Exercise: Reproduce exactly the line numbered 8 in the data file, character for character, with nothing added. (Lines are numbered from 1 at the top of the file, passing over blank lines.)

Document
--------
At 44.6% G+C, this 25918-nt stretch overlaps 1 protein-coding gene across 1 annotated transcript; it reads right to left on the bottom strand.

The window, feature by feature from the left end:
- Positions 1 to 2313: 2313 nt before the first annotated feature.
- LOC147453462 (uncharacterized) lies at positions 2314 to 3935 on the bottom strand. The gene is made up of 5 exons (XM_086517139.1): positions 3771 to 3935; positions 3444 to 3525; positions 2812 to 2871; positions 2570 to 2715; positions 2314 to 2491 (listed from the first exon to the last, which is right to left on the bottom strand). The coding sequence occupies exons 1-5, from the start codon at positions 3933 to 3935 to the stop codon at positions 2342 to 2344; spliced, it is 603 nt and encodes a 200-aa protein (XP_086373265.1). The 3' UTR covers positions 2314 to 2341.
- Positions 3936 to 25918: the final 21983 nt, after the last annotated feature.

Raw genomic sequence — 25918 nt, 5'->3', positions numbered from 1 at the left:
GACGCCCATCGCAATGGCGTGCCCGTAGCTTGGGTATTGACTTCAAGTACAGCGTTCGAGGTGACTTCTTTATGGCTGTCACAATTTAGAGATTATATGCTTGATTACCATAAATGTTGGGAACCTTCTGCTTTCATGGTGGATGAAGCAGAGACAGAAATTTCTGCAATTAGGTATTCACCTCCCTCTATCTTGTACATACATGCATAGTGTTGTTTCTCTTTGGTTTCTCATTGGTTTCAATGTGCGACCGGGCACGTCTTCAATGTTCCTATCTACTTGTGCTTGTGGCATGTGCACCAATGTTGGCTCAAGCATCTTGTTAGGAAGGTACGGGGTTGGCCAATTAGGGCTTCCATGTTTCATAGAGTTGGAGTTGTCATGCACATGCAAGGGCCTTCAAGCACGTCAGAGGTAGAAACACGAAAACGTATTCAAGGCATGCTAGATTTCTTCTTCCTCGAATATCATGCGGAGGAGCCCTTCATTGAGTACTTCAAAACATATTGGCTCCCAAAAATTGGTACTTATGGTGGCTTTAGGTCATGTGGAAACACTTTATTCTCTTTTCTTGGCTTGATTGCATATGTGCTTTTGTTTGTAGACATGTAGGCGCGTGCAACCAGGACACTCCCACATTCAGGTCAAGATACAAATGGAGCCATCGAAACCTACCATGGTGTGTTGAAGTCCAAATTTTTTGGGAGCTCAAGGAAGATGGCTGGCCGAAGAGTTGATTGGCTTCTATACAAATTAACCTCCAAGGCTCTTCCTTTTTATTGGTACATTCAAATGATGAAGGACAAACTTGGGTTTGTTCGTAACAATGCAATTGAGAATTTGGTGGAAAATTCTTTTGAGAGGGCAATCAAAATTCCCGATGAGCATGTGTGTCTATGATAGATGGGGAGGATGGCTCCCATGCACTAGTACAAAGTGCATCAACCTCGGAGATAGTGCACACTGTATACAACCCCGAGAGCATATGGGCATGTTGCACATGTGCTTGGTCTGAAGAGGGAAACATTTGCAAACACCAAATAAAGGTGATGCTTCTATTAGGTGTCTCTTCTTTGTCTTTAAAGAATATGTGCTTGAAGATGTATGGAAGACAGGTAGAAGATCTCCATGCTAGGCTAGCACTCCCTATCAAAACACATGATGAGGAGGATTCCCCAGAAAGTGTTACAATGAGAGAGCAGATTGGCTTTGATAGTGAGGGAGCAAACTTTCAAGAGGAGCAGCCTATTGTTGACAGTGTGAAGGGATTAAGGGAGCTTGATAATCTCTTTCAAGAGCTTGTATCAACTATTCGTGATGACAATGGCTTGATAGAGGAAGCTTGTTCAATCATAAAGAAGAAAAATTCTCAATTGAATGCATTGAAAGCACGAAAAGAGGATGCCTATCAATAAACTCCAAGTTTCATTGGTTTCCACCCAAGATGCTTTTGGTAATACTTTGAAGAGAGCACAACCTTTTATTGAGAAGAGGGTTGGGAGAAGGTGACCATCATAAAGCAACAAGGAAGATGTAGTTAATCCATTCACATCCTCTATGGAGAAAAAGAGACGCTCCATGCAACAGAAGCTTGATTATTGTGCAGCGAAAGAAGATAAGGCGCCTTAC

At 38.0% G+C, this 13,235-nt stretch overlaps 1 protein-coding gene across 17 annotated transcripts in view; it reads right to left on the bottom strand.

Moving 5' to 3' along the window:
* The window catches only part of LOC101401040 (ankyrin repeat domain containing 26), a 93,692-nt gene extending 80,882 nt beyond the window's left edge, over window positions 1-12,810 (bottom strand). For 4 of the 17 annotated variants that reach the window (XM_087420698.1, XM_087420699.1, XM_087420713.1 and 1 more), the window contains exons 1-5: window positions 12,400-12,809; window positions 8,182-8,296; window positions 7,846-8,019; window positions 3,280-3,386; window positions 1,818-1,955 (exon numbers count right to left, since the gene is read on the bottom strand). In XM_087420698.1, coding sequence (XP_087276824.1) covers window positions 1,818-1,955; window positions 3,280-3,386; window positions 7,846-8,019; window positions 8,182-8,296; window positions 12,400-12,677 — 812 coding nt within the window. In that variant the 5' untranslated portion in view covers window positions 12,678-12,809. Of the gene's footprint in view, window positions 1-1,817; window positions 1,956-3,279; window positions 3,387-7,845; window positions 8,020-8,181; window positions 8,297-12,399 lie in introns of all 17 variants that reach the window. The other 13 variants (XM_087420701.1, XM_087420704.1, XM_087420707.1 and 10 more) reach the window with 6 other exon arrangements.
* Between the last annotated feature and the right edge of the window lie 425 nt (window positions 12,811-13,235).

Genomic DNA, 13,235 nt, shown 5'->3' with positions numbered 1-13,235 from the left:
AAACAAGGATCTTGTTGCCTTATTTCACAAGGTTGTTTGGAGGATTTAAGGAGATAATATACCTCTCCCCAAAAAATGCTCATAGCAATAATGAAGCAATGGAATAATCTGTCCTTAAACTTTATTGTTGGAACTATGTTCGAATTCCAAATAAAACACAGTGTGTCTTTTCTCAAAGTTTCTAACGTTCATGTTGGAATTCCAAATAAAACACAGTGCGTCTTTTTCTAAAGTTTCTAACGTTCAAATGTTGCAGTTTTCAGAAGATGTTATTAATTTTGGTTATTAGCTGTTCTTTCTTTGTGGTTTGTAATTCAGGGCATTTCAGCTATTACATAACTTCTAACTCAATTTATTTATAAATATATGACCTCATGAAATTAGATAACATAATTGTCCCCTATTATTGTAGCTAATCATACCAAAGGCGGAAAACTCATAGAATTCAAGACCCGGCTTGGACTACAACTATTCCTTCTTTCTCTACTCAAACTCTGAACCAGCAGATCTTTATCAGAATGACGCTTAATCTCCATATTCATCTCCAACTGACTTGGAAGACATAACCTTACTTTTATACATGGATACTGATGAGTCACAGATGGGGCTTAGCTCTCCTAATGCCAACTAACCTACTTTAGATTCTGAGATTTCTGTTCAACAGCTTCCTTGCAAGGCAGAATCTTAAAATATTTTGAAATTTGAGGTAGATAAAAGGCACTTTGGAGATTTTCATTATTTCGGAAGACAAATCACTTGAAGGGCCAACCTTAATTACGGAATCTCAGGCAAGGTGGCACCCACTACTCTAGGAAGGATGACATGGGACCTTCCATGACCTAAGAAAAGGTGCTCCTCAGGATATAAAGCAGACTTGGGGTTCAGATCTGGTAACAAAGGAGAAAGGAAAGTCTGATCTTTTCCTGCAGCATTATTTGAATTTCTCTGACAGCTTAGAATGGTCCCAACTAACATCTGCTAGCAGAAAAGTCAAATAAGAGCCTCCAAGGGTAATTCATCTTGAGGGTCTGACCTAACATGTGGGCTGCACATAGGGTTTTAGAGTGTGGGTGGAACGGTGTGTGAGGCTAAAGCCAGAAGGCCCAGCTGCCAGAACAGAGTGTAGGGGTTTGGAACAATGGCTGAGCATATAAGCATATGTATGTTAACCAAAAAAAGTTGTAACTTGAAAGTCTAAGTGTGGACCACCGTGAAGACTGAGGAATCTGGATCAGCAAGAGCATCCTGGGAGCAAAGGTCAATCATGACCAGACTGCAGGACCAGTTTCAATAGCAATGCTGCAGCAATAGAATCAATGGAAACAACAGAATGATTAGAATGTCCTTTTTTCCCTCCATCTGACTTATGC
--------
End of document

At 38.0% G+C, this 13,235-nt stretch overlaps 1 protein-coding gene across 17 annotated transcripts in view; it reads right to left on the bottom strand.